Military ephemera outside of photographs are abundant and located at many research libraries and other facilities across the United States. Familiarizing yourself with historical collections and the finding aids online at many places can make all the difference in conducting a successful search for a military ancestor.
Military Minutes contributor Michael Strauss shares his recommendations for military ephemera sources to find genealogy treasures.
The Library of Congress
The Library of Congress was created to serve the Congress of the United States. As explained last month in Genealogy Gems Premium Podcast Episode #161, it serves as the national library of the United States. The library has millions of individual entries of photographs, film, letters, journals, diaries, and other primary material of interest to genealogists.
One research room also located in the James Madison building and open weekdays has more than 17 million books, maps, films, manuscripts, and photographs. The Prints and Photograph Division is located in the James Madison building and open weekdays and Saturdays from 8:30 AM to 5 PM. This room has in their custody more than 50,000 manuscripts available to the public. Searches in the online collection and finding aids can be found online at https://www.loc.gov/rr/mss/.
United States Army Heritage & Education Center
Another excellent source of other military ephemera located outside of Washington, DC can be found as part of the United States Army Heritage and Education Center. It is located in Carlisle, PA and has an online search catalog for manuscripts, journals, diaries, and letters covering multiple war periods. The center has an online finding aid catalog to aid researchers to find materials in their collections available at http://usawc.libguides.com/graduates_others.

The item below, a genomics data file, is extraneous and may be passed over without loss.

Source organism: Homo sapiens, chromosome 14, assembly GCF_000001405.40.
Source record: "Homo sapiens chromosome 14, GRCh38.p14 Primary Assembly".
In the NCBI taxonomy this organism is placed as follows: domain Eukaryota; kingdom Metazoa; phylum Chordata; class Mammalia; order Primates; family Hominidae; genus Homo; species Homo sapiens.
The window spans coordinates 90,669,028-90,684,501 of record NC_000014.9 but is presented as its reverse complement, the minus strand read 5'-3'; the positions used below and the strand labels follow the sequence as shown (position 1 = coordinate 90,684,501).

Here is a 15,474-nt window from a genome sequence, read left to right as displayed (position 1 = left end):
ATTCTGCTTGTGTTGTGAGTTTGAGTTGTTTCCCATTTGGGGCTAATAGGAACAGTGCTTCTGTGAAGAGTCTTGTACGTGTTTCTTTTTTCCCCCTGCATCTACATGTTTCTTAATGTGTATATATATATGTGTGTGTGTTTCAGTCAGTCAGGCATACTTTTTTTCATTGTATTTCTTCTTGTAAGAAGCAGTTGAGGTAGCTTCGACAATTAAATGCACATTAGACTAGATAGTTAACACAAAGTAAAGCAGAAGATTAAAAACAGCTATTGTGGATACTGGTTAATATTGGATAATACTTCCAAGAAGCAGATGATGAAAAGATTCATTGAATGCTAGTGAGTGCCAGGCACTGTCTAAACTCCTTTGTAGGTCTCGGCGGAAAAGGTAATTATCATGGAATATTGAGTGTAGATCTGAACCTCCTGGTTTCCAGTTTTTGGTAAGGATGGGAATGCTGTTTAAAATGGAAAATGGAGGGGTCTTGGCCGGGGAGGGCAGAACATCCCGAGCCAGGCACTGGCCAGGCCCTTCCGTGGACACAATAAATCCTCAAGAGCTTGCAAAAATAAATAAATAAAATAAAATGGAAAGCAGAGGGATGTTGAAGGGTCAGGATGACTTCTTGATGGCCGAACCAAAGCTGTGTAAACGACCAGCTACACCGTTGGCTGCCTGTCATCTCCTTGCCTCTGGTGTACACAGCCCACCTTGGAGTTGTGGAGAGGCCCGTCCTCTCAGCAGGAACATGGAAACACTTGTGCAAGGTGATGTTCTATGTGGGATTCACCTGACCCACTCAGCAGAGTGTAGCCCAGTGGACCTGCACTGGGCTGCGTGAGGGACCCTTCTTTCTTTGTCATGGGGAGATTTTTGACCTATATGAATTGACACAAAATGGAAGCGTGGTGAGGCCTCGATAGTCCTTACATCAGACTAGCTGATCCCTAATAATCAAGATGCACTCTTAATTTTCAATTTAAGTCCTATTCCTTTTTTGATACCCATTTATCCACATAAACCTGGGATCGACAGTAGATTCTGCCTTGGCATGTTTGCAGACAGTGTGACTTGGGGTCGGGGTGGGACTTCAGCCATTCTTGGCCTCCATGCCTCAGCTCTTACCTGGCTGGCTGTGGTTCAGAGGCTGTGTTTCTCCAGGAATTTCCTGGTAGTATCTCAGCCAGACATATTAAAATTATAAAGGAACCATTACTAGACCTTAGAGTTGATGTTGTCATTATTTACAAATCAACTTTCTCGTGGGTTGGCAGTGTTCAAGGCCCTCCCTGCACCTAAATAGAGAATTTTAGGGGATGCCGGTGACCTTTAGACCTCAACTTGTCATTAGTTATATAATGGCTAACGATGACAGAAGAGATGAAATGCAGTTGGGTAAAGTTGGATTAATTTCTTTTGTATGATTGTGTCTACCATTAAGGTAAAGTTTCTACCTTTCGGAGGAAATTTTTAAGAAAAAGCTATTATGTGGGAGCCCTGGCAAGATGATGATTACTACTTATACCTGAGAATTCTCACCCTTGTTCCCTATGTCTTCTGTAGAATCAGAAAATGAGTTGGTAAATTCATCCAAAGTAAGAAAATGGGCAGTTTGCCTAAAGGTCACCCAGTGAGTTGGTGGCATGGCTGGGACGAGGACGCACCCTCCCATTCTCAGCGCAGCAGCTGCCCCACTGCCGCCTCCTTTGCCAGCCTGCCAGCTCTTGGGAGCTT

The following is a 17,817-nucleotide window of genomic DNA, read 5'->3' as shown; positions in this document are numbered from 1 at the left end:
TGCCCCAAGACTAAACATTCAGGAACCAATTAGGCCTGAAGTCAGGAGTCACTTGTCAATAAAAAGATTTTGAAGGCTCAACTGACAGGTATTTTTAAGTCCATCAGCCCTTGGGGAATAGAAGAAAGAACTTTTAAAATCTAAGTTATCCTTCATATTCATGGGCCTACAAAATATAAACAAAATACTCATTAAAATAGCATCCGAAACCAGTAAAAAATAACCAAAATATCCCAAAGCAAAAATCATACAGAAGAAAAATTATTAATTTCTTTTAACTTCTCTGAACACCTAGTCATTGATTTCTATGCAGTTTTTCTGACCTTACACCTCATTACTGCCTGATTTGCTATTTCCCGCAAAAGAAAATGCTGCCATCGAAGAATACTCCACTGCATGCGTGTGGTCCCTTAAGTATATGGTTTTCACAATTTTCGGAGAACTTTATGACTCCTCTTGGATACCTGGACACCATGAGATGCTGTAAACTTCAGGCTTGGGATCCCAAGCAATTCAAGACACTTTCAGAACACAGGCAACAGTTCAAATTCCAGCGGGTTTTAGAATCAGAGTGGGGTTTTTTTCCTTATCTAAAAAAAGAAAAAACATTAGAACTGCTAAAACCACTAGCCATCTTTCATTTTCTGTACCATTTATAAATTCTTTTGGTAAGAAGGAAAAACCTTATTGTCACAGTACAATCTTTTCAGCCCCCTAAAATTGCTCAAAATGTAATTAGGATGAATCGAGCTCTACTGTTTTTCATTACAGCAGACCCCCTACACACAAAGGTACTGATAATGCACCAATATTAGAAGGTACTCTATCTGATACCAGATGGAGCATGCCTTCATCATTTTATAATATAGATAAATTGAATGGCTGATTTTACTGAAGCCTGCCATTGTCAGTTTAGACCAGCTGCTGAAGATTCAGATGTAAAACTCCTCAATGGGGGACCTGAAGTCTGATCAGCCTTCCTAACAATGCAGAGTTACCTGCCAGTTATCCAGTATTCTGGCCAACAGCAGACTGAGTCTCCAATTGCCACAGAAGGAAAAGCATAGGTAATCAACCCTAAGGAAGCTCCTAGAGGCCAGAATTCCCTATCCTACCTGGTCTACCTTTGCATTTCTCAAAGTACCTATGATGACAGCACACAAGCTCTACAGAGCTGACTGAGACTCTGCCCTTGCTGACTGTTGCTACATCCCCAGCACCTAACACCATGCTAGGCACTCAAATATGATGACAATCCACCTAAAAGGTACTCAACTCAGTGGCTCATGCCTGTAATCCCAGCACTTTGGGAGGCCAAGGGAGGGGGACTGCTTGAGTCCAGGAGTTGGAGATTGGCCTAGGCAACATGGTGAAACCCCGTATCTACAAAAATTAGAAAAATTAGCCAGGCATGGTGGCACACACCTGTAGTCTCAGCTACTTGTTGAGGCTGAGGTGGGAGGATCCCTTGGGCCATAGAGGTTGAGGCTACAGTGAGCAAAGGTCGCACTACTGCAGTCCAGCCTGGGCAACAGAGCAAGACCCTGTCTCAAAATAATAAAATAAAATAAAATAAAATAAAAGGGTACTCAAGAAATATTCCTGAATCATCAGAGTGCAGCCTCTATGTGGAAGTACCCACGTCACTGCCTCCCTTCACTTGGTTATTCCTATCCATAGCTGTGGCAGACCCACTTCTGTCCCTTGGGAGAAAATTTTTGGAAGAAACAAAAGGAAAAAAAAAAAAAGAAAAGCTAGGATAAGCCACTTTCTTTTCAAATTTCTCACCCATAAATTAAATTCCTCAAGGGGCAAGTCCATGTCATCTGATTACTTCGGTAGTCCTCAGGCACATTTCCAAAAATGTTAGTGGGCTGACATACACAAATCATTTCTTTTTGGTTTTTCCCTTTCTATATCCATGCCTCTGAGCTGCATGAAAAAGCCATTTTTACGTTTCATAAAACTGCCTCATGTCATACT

Many historical societies and genealogical societies offer material that isn’t available anywhere else. Additionally, local State Archives and Libraries should be searched for ephemera in their own collections. Here are a few great resources for finding outside materials online:
This database of entries include more than 5 million records of archival materials, not only supplying the name of the repository, but the scope of the collections searched. Their material online can be searched at https://beta.worldcat.org/archivegrid.
This is the organization of the Church of Jesus Christ of Latter-day Saints and formally part of the Genealogy Society of Utah. It is home to millions of genealogy records that are all available for free. Searches can be done online at http://www.familysearch.org.
This is a collaborative effort of repositories and libraries that have digitized their books and manuscripts online. Begin searching at http://www.hathitrust.org.
The world’s largest library catalog of listings from tens of thousands of libraries located in multiple counties around the world. Visit http://www.worldcat.org.
Also listed as the National Union Catalog of Manuscript Collections. It is affiliated with the Library of Congress and promotes the access to the heritage of the United States. Searches can be done online: http://www.loc.gov/coll/nucmc.
Here are some examples of military ephemera treasures I’ve found:
Above left: Lt. Washington Brua- Courtesy of the Lebanon County Historical Society in Lebanon, PA. Above right: Pvt. John H. Waltz- Courtesy of the United States Army Heritage and Education Center in Carlisle, PA. Images supplied by Michael Strauss.
Pennsylvania Civil War Muster Rolls, 1860-1869 (Ancestry.com). Entry includes 2 pages; just the left side is shown here.
Pennsylvania Veteran Burial Cards, 1777-2012 (Ancestry.com)
Any family historian knows that a little genealogical kindness goes a long way! We as researchers wouldn’t be able to discover these treasures if it weren’t for others sharing their finds and resources. Take a moment to share this article with anyone who may be searching for military ancestors and you just might make someone’s day!
Author: Michael Strauss, AG
Michael Strauss, AG is the principal owner of Genealogy Research Network and an Accredited Genealogist since 1995. He is a native of Pennsylvania and a resident of Utah and has been an avid genealogist for more than 30 years. Strauss holds a BA in History and is a United States Coast Guard veteran.